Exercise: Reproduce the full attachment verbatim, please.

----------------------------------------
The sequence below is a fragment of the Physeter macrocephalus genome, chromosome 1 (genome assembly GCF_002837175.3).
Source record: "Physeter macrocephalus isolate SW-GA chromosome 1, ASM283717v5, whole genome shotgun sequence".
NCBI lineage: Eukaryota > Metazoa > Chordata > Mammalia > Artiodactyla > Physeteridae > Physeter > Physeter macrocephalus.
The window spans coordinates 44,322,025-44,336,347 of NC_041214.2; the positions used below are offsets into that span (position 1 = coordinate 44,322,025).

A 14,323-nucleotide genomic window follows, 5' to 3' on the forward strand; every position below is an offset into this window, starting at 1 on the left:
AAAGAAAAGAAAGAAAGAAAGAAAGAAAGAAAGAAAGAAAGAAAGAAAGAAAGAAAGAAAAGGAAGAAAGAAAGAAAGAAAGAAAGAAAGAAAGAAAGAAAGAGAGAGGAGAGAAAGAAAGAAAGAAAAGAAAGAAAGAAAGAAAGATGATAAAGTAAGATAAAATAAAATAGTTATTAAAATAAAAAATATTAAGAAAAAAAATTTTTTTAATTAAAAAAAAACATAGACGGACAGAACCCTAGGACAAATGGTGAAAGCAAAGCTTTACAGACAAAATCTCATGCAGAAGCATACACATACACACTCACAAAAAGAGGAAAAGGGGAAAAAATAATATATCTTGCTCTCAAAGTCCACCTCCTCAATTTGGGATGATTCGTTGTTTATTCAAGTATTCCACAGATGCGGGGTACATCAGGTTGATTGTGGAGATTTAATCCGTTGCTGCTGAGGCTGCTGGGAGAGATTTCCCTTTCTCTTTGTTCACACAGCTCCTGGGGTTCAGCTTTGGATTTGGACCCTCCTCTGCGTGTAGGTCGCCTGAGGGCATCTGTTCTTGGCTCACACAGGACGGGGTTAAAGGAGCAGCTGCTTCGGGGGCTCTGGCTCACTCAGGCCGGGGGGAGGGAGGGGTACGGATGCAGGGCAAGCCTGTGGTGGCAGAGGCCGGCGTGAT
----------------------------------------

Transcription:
The sequence below is a fragment of the Physeter macrocephalus genome, chromosome 1 (genome assembly GCF_002837175.3).
Source record: "Physeter macrocephalus isolate SW-GA chromosome 1, ASM283717v5, whole genome shotgun sequence".
NCBI lineage: Eukaryota > Metazoa > Chordata > Mammalia > Artiodactyla > Physeteridae > Physeter > Physeter macrocephalus.
The window spans coordinates 44,322,025-44,336,347 of NC_041214.2; the positions used below are offsets into that span (position 1 = coordinate 44,322,025).

A 14,323-nucleotide genomic window follows, 5' to 3' on the forward strand; every position below is an offset into this window, starting at 1 on the left:
AAAGAAAAGAAAGAAAGAAAGAAAGAAAGAAAGAAAGAAAGAAAGAAAGAAAGAAAGAAAAGGAAGAAAGAAAGAAAGAAAGAAAGAAAGAAAGAAAGAAAGAGAGAGGAGAGAAAGAAAGAAAGAAAAGAAAGAAAGAAAGAAAGATGATAAAGTAAGATAAAATAAAATAGTTATTAAAATAAAAAATATTAAGAAAAAAAATTTTTTTAATTAAAAAAAAACATAGACGGACAGAACCCTAGGACAAATGGTGAAAGCAAAGCTTTACAGACAAAATCTCATGCAGAAGCATACACATACACACTCACAAAAAGAGGAAAAGGGGAAAAAATAATATATCTTGCTCTCAAAGTCCACCTCCTCAATTTGGGATGATTCGTTGTTTATTCAAGTATTCCACAGATGCGGGGTACATCAGGTTGATTGTGGAGATTTAATCCGTTGCTGCTGAGGCTGCTGGGAGAGATTTCCCTTTCTCTTTGTTCACACAGCTCCTGGGGTTCAGCTTTGGATTTGGACCCTCCTCTGCGTGTAGGTCGCCTGAGGGCATCTGTTCTTGGCTCACACAGGACGGGGTTAAAGGAGCAGCTGCTTCGGGGGCTCTGGCTCACTCAGGCCGGGGGGAGGGAGGGGTACGGATGCAGGGCAAGCCTGTGGTGGCAGAGGCCGGCGTGAT